By Heather Smathers | PinalCentral
The agency that runs the Central Arizona Project, Arizona’s largest resource for renewable water supplies, approved a deal to acquire water from the Gila River Indian Community.
Under the terms of the agreement, the Central Arizona Groundwater Replenishment District will get access to water from the Gila River Indian Community over 25 years. The agreement has an initial cost of $97.5 million.
The Gila River Indian Community Council will take up the agreement next week. If it approves the agreement, the federal government will need to sign off as well.
According to CAP spokeswoman DeEtte Person, GRIC and the Salt River Project formed a limited liability corporation about five years ago with the purpose “of providing 5 million acre-feet of renewable water supplies to central Arizona.”
The non-Indian agricultural priority water lease provisions (up to 18,185 acre-feet) will only be operative when this lower priority water supply is available. CAGRD will only pay for the supply, or portion of the supply available for delivery in a given year, Person said.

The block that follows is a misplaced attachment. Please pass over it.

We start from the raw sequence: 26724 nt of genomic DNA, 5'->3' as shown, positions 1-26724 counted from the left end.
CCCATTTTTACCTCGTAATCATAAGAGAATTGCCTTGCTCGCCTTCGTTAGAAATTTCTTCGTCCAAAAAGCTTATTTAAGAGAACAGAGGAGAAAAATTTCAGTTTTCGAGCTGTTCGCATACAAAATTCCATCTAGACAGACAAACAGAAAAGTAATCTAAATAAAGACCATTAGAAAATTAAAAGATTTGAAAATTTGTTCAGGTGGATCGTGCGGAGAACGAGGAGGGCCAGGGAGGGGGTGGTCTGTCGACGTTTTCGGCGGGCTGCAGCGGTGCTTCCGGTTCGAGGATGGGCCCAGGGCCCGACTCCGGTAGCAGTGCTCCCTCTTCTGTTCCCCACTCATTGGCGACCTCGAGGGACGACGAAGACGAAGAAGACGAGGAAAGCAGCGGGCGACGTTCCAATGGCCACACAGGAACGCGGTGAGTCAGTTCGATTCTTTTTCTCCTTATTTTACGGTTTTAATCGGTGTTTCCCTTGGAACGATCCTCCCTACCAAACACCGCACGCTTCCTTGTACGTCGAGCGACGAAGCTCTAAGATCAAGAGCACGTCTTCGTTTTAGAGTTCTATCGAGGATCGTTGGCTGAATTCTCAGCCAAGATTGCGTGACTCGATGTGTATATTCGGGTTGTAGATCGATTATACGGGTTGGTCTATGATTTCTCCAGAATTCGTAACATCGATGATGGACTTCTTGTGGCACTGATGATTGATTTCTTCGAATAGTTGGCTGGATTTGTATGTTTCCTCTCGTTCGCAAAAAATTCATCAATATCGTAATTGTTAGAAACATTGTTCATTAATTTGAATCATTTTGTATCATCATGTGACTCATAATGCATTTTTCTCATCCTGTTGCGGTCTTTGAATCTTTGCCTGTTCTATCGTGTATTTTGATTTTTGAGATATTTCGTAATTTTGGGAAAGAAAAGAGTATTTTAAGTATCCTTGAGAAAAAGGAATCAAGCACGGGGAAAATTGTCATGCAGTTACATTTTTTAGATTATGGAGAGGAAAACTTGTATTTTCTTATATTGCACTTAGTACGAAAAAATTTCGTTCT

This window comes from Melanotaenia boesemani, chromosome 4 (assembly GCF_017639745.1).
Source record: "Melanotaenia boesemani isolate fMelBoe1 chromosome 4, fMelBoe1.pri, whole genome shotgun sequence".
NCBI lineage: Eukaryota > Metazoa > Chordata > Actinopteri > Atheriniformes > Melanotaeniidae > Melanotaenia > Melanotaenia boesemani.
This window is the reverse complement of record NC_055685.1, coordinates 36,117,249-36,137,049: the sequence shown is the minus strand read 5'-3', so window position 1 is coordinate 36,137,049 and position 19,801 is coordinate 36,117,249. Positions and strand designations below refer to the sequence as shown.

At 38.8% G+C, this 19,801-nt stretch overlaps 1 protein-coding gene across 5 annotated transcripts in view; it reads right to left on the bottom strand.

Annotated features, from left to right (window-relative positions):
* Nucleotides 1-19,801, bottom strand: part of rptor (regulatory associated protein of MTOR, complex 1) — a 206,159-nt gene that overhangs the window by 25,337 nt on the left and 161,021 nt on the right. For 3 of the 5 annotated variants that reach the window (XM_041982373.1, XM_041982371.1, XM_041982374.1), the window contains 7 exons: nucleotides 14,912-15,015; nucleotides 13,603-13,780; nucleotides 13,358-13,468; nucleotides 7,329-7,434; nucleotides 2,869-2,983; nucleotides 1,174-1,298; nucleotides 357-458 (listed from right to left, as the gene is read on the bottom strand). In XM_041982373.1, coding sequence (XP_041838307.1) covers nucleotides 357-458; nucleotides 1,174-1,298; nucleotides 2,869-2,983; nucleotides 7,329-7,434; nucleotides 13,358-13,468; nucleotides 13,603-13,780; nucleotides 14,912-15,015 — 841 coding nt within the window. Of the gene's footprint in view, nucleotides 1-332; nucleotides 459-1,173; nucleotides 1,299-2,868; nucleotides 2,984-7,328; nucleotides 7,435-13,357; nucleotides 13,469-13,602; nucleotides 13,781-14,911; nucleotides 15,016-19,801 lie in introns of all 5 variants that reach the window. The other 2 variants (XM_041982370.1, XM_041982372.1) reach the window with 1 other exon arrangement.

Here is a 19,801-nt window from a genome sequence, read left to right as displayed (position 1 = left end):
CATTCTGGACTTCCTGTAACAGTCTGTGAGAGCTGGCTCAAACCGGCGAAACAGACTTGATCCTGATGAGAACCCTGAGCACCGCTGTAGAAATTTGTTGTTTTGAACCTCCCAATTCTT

State Rep. David Cook, R-Globe, whose district includes Pinal County and the GRIC, met with Gila River Gov. Stephen Lewis on Thursday to discuss a potential agreement that would benefit Pinal County farmers, similar to the CAP deal reached.
“The Community owns Colorado River water rights and they don’t use them all,” Cook explained to PinalCentral.
Cook said he is hopeful a deal can be reached where GRIC is fairly compensated for wet water that could be used for Pinal farmers.